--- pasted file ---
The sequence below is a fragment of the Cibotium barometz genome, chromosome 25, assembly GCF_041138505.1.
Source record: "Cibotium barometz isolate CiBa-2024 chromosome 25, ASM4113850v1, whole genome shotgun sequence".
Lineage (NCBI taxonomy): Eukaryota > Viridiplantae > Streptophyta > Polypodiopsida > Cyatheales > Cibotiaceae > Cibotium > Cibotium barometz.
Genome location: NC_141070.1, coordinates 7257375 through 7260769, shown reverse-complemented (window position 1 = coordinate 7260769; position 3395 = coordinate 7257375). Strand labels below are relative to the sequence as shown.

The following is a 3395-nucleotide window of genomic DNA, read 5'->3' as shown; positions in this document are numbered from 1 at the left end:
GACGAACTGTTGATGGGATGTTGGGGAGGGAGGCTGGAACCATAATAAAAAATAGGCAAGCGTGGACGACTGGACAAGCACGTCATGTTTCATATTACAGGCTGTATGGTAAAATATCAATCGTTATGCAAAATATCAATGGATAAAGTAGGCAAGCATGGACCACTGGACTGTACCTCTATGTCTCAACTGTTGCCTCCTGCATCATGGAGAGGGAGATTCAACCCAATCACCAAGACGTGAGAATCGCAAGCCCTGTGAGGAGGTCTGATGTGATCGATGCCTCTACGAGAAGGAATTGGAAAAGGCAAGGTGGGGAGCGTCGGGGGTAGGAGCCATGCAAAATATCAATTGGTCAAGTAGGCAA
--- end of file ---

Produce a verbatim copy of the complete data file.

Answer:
The sequence below is a fragment of the Cibotium barometz genome, chromosome 25, assembly GCF_041138505.1.
Source record: "Cibotium barometz isolate CiBa-2024 chromosome 25, ASM4113850v1, whole genome shotgun sequence".
Lineage (NCBI taxonomy): Eukaryota > Viridiplantae > Streptophyta > Polypodiopsida > Cyatheales > Cibotiaceae > Cibotium > Cibotium barometz.
Genome location: NC_141070.1, coordinates 7257375 through 7260769, shown reverse-complemented (window position 1 = coordinate 7260769; position 3395 = coordinate 7257375). Strand labels below are relative to the sequence as shown.

The following is a 3395-nucleotide window of genomic DNA, read 5'->3' as shown; positions in this document are numbered from 1 at the left end:
GACGAACTGTTGATGGGATGTTGGGGAGGGAGGCTGGAACCATAATAAAAAATAGGCAAGCGTGGACGACTGGACAAGCACGTCATGTTTCATATTACAGGCTGTATGGTAAAATATCAATCGTTATGCAAAATATCAATGGATAAAGTAGGCAAGCATGGACCACTGGACTGTACCTCTATGTCTCAACTGTTGCCTCCTGCATCATGGAGAGGGAGATTCAACCCAATCACCAAGACGTGAGAATCGCAAGCCCTGTGAGGAGGTCTGATGTGATCGATGCCTCTACGAGAAGGAATTGGAAAAGGCAAGGTGGGGAGCGTCGGGGGTAGGAGCCATGCAAAATATCAATTGGTCAAGTAGGCAA